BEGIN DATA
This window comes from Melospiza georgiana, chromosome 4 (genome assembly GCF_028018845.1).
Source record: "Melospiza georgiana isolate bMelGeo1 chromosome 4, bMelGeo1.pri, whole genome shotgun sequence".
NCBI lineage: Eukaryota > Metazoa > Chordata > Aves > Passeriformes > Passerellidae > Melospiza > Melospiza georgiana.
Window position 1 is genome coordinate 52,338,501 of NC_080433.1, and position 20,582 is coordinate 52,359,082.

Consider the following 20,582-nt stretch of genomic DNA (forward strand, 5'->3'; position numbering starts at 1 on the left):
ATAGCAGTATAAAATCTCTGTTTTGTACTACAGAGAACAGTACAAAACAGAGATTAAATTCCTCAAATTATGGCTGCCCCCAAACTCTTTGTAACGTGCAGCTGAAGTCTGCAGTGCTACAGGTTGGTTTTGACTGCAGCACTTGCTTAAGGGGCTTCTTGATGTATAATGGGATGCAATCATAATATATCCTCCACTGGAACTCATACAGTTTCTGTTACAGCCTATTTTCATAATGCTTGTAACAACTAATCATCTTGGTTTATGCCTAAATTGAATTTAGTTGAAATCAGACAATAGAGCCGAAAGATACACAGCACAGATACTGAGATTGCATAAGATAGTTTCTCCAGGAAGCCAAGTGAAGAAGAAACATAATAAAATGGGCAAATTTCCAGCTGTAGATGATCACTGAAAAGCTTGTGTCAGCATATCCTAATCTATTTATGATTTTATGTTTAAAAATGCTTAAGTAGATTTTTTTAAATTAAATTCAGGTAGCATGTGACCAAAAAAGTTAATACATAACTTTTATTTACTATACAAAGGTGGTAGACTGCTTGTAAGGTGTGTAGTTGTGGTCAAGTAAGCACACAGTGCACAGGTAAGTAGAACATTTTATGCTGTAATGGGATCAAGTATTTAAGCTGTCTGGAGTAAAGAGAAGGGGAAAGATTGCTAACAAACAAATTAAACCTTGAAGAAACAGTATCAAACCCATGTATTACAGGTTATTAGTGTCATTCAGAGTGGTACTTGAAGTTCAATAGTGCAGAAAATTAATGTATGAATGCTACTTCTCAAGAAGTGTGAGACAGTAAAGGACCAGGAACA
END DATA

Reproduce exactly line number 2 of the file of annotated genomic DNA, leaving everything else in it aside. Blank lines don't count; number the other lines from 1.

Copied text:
Source record: "Melospiza georgiana isolate bMelGeo1 chromosome 4, bMelGeo1.pri, whole genome shotgun sequence".